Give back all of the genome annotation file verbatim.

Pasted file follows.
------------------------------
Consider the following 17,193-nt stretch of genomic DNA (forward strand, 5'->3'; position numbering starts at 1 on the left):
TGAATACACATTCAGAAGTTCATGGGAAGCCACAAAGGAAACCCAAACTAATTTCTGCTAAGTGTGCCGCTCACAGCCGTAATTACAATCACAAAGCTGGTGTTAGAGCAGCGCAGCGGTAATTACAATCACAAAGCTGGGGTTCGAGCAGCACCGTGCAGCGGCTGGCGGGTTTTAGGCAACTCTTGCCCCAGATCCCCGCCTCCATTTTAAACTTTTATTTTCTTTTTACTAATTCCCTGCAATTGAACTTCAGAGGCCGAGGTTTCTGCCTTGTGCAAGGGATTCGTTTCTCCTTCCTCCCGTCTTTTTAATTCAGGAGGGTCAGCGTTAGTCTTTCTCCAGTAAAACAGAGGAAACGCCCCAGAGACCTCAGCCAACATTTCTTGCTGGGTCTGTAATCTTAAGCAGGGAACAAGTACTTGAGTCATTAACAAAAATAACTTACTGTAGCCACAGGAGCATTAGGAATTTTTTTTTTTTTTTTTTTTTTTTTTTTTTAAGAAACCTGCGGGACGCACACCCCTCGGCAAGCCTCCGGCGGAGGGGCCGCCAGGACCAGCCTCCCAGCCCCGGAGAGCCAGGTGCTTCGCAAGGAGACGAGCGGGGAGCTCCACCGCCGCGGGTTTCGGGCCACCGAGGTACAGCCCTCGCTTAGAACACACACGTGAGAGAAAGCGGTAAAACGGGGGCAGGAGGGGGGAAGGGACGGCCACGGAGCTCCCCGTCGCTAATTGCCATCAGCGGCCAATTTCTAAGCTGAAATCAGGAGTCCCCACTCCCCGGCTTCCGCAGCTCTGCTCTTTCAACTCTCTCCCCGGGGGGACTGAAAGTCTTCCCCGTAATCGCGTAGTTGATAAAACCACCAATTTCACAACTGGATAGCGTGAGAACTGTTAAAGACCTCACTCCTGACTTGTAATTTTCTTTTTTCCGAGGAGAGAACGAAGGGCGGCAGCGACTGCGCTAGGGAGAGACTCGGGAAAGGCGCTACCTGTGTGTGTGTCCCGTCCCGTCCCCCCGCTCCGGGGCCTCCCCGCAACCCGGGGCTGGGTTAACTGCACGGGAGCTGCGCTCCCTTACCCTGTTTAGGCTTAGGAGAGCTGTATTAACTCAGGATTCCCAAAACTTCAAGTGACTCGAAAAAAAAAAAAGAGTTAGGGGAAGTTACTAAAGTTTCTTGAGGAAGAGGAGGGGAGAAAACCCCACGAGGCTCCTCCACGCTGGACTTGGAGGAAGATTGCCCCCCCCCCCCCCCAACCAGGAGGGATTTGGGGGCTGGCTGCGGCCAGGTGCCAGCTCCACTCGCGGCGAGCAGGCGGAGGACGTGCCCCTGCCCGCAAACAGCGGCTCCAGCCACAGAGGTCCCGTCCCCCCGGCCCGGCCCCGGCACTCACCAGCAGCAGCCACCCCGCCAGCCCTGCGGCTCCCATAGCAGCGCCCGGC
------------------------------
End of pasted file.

Consider the following 17,193-nt stretch of genomic DNA (forward strand, 5'->3'; position numbering starts at 1 on the left):
TGAATACACATTCAGAAGTTCATGGGAAGCCACAAAGGAAACCCAAACTAATTTCTGCTAAGTGTGCCGCTCACAGCCGTAATTACAATCACAAAGCTGGTGTTAGAGCAGCGCAGCGGTAATTACAATCACAAAGCTGGGGTTCGAGCAGCACCGTGCAGCGGCTGGCGGGTTTTAGGCAACTCTTGCCCCAGATCCCCGCCTCCATTTTAAACTTTTATTTTCTTTTTACTAATTCCCTGCAATTGAACTTCAGAGGCCGAGGTTTCTGCCTTGTGCAAGGGATTCGTTTCTCCTTCCTCCCGTCTTTTTAATTCAGGAGGGTCAGCGTTAGTCTTTCTCCAGTAAAACAGAGGAAACGCCCCAGAGACCTCAGCCAACATTTCTTGCTGGGTCTGTAATCTTAAGCAGGGAACAAGTACTTGAGTCATTAACAAAAATAACTTACTGTAGCCACAGGAGCATTAGGAATTTTTTTTTTTTTTTTTTTTTTTTTTTTTTAAGAAACCTGCGGGACGCACACCCCTCGGCAAGCCTCCGGCGGAGGGGCCGCCAGGACCAGCCTCCCAGCCCCGGAGAGCCAGGTGCTTCGCAAGGAGACGAGCGGGGAGCTCCACCGCCGCGGGTTTCGGGCCACCGAGGTACAGCCCTCGCTTAGAACACACACGTGAGAGAAAGCGGTAAAACGGGGGCAGGAGGGGGGAAGGGACGGCCACGGAGCTCCCCGTCGCTAATTGCCATCAGCGGCCAATTTCTAAGCTGAAATCAGGAGTCCCCACTCCCCGGCTTCCGCAGCTCTGCTCTTTCAACTCTCTCCCCGGGGGGACTGAAAGTCTTCCCCGTAATCGCGTAGTTGATAAAACCACCAATTTCACAACTGGATAGCGTGAGAACTGTTAAAGACCTCACTCCTGACTTGTAATTTTCTTTTTTCCGAGGAGAGAACGAAGGGCGGCAGCGACTGCGCTAGGGAGAGACTCGGGAAAGGCGCTACCTGTGTGTGTGTCCCGTCCCGTCCCCCCGCTCCGGGGCCTCCCCGCAACCCGGGGCTGGGTTAACTGCACGGGAGCTGCGCTCCCTTACCCTGTTTAGGCTTAGGAGAGCTGTATTAACTCAGGATTCCCAAAACTTCAAGTGACTCGAAAAAAAAAAAAGAGTTAGGGGAAGTTACTAAAGTTTCTTGAGGAAGAGGAGGGGAGAAAACCCCACGAGGCTCCTCCACGCTGGACTTGGAGGAAGATTGCCCCCCCCCCCCCCCAACCAGGAGGGATTTGGGGGCTGGCTGCGGCCAGGTGCCAGCTCCACTCGCGGCGAGCAGGCGGAGGACGTGCCCCTGCCCGCAAACAGCGGCTCCAGCCACAGAGGTCCCGTCCCCCCGGCCCGGCCCCGGCACTCACCAGCAGCAGCCACCCCGCCAGCCCTGCGGCTCCCATAGCAGCGCCCGGC